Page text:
Monday, August 9, 2010

Technical thoughts on the open source Microsoft Dynamics CRM Framework for EPiServer – Part 1

Last week I announced that I’ve made up my mind about creating an open source MS CRM framework for EPiServer. The development has been going on since then, and in this blog post I’ll give some insight to what the framework will be like. Please keep in mind that the framework is in its alpha phase, and based on feedback, future code reviews and further development, the code might change! So consider this a draft :)

MS CRM entities and attributes

Before starting, it’s important to know the difference between entities and attributes. An entity such as Contact contains attributes such as Firstname and Lastname. Entities can be related to each other through one-to-many and many-to-many relationships. 

You can view all entities and attributes in ‘Settings’ –> ‘Customization’ –> ‘Customize Entities’ in CRM:

crm entities

You can view an entities attributes from ‘Customize Entities’ –> Entity –> ‘Attributes’:

crm attributes


Integration with EPiServer is of course the main focus of this framework, so I’ve put all connection specific details in a separate configSection in the web.config file.

In <configSections>:

<sectionGroup name="crmFramework">

   <section name="crmConnector" type="Custom.CrmConnector.Configuration.CrmConnectorSection" />


The configuration section itself:


   <crmConnector crmUrl="" username="UserName" password="Password" domain="Domain" organization="CrmOrg" />


Creating an Entity class in EPiServer

If you want to get an entity from CRM with all its attributes, this results in a lot of data being transferred and hence the operation can get time consuming. So in order for you to chose exactly what attributes you need, you need to create a class for each entity specifying its attributes. You can do CRUD operations on all CRM entities, standard or custom, and the framework supports all CRM attribute types.

The class needs a CrmEntity attribute speficying the CRM entity name. Each CRM attribute is defined as a public property with a CrmAttribute attribute specifying the attributes CRM name.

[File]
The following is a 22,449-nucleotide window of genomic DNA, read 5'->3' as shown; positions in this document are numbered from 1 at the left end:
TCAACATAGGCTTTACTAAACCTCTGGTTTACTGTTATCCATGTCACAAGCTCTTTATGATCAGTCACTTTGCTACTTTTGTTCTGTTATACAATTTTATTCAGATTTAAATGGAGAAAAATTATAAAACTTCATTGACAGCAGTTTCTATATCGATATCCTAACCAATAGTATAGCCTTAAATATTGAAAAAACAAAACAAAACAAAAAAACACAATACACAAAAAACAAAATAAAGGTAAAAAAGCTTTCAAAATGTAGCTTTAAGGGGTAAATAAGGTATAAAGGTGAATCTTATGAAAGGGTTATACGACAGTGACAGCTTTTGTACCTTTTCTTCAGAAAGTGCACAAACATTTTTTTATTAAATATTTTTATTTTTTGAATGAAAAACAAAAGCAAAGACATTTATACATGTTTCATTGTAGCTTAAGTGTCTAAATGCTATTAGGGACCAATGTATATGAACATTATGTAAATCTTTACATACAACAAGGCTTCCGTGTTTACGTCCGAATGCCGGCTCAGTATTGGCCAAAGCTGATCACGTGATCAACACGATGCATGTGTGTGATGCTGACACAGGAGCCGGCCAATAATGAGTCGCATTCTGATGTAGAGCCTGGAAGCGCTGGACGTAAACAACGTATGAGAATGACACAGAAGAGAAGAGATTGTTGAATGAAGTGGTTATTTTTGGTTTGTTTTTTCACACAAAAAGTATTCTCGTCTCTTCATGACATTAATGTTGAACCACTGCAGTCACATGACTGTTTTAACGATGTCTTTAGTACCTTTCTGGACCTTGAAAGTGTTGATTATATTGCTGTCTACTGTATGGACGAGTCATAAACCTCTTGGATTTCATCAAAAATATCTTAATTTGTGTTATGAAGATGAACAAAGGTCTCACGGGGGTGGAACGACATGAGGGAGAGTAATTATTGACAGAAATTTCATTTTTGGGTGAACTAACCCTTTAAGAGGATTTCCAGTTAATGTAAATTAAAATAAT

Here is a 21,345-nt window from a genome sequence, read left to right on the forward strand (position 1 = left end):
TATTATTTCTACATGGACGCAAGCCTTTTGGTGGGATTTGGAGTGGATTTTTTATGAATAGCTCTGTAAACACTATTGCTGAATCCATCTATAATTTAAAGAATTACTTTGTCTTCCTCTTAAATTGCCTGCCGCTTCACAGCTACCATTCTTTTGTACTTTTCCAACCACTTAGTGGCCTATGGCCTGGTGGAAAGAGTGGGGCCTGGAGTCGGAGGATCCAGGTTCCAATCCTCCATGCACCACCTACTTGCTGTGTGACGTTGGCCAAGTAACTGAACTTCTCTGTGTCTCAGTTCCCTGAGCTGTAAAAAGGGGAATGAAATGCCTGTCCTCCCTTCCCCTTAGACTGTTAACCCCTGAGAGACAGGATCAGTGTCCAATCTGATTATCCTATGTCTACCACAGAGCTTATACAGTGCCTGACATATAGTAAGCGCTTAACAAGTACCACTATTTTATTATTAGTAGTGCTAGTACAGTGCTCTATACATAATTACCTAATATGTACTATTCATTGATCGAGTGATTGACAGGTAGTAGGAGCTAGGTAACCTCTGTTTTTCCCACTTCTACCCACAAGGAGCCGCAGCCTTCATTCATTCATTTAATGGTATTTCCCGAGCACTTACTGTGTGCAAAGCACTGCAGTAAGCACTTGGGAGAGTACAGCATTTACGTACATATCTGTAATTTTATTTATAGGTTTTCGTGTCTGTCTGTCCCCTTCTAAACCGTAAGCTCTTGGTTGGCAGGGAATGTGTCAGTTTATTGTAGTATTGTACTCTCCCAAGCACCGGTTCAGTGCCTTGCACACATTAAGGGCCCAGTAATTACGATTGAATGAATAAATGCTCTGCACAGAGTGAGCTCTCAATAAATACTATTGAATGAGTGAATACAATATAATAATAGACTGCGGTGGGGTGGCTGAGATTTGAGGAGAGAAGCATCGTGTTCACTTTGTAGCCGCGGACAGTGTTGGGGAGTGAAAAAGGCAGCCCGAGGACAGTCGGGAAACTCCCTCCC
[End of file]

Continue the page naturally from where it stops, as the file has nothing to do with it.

Here’s an example of a class created for the CRM Contact entity:


public class CrmContact


// Has to be included for update operations


   public Guid ContactId







   public string FirstName







   public string LastName






Creating a CrmControllerFactory and CrmEntityControllers

In order to use the entity class we just created, we’ll need to get an instance of the CrmControllerFactory class. This is a singleton class handling authentication towards CRM and the CrmEntityControllers.

A CrmEntityController is a generic controller for doing operations on CRM entities. Through the controller you can access methods like Create, Delete, Find, Get, Update etc.

So let’s create a CrmControllerFactory and a CrmEntityController for the CrmContact class created above:

CrmControllerFactory factory = CrmControllerFactory.Instance();

CrmEntityController<CrmContact> crmContactController = factory.GetEntityController<CrmContact>();

As mentioned before, we can now use the crmContactController to do operations on CRM Contact entities. An example is getting a contact by Guid:

CrmContact contact = crmContactController.Get(new Guid("309B8DB0-C5DF-DC11-B07C-0003FF360638"));

string firstName = contact.FirstName;

All the methods available through the CrmEntityController<T> class will be covered in Part 2 of this blog series (in a couple of days). In the future, after a code review, I will also post some code showing the framework itself.

And remember, things might change! If you see anything you already disagree with, please let me know, I’m up for a discussion :)

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